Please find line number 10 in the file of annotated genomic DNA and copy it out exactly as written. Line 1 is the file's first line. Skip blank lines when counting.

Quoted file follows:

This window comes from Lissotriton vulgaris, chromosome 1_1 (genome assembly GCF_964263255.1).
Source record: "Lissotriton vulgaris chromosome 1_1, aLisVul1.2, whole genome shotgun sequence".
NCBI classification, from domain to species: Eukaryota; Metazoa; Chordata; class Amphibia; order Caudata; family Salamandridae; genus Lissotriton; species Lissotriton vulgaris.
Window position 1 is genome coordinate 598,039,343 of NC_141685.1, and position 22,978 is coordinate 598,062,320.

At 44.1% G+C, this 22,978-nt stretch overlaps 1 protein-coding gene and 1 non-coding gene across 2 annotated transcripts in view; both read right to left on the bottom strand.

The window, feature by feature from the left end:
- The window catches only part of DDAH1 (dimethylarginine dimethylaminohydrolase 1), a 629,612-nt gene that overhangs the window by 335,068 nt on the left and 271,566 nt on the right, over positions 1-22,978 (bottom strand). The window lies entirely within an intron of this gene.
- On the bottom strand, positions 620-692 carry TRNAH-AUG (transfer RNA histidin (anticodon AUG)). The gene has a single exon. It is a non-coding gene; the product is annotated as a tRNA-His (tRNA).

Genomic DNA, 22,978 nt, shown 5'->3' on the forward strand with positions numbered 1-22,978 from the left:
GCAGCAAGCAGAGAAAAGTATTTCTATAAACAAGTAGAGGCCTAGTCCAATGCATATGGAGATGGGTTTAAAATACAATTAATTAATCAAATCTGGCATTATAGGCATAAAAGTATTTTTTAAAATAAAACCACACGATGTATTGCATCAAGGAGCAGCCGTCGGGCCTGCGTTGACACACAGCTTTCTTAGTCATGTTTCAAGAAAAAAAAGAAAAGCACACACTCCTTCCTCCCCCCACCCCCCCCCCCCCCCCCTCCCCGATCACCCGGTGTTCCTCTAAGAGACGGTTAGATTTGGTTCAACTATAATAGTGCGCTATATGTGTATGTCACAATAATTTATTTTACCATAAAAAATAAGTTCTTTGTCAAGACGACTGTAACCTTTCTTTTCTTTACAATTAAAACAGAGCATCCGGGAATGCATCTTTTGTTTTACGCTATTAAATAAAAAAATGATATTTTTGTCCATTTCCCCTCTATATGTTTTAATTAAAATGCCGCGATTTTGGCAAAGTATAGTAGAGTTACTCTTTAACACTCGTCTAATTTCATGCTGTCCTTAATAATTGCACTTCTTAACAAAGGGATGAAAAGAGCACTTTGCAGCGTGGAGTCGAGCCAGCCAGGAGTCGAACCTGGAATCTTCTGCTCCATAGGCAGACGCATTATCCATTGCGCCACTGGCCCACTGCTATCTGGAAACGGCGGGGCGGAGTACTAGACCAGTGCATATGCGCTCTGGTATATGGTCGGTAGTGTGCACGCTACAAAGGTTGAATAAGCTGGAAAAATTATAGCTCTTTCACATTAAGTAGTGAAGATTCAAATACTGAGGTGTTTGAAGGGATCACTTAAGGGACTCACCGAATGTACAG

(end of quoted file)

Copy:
GCAGCAAGCAGAGAAAAGTATTTCTATAAACAAGTAGAGGCCTAGTCCAATGCATATGGAGATGGGTTTAAAATACAATTAATTAATCAAATCTGGCATTATAGGCATAAAAGTATTTTTTAAAATAAAACCACACGATGTATTGCATCAAGGAGCAGCCGTCGGGCCTGCGTTGACACACAGCTTTCTTAGTCATGTTTCAAGAAAAAAAAGAAAAGCACACACTCCTTCCTCCCCCCACCCCCCCCCCCCCCCCCTCCCCGATCACCCGGTGTTCCTCTAAGAGACGGTTAGATTTGGTTCAACTATAATAGTGCGCTATATGTGTATGTCACAATAATTTATTTTACCATAAAAAATAAGTTCTTTGTCAAGACGACTGTAACCTTTCTTTTCTTTACAATTAAAACAGAGCATCCGGGAATGCATCTTTTGTTTTACGCTATTAAATAAAAAAATGATATTTTTGTCCATTTCCCCTCTATATGTTTTAATTAAAATGCCGCGATTTTGGCAAAGTATAGTAGAGTTACTCTTTAACACTCGTCTAATTTCATGCTGTCCTTAATAATTGCACTTCTTAACAAAGGGATGAAAAGAGCACTTTGCAGCGTGGAGTCGAGCCAGCCAGGAGTCGAACCTGGAATCTTCTGCTCCATAGGCAGACGCATTATCCATTGCGCCACTGGCCCACTGCTATCTGGAAACGGCGGGGCGGAGTACTAGACCAGTGCATATGCGCTCTGGTATATGGTCGGTAGTGTGCACGCTACAAAGGTTGAATAAGCTGGAAAAATTATAGCTCTTTCACATTAAGTAGTGAAGATTCAAATACTGAGGTGTTTGAAGGGATCACTTAAGGGACTCACCGAATGTACAG